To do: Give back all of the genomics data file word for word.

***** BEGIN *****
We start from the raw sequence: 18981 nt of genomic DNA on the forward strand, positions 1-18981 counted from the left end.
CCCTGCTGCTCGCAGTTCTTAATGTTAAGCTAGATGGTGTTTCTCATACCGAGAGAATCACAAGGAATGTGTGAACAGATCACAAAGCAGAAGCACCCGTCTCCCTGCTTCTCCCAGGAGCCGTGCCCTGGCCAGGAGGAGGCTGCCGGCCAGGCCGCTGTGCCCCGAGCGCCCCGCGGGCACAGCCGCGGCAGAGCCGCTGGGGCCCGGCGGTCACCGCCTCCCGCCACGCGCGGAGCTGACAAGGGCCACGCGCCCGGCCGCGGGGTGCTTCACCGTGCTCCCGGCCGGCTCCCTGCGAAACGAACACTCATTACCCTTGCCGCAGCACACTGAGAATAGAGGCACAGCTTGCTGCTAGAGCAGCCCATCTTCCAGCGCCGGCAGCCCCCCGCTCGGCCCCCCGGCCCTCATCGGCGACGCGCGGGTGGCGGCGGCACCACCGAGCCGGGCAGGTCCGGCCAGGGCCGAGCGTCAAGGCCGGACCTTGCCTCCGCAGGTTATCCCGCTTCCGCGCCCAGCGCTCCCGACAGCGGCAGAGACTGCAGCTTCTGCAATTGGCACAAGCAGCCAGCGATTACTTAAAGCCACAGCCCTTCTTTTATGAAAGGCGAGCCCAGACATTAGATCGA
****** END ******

We start from the raw sequence: 18981 nt of genomic DNA on the forward strand, positions 1-18981 counted from the left end.
CCCTGCTGCTCGCAGTTCTTAATGTTAAGCTAGATGGTGTTTCTCATACCGAGAGAATCACAAGGAATGTGTGAACAGATCACAAAGCAGAAGCACCCGTCTCCCTGCTTCTCCCAGGAGCCGTGCCCTGGCCAGGAGGAGGCTGCCGGCCAGGCCGCTGTGCCCCGAGCGCCCCGCGGGCACAGCCGCGGCAGAGCCGCTGGGGCCCGGCGGTCACCGCCTCCCGCCACGCGCGGAGCTGACAAGGGCCACGCGCCCGGCCGCGGGGTGCTTCACCGTGCTCCCGGCCGGCTCCCTGCGAAACGAACACTCATTACCCTTGCCGCAGCACACTGAGAATAGAGGCACAGCTTGCTGCTAGAGCAGCCCATCTTCCAGCGCCGGCAGCCCCCCGCTCGGCCCCCCGGCCCTCATCGGCGACGCGCGGGTGGCGGCGGCACCACCGAGCCGGGCAGGTCCGGCCAGGGCCGAGCGTCAAGGCCGGACCTTGCCTCCGCAGGTTATCCCGCTTCCGCGCCCAGCGCTCCCGACAGCGGCAGAGACTGCAGCTTCTGCAATTGGCACAAGCAGCCAGCGATTACTTAAAGCCACAGCCCTTCTTTTATGAAAGGCGAGCCCAGACATTAGATCGA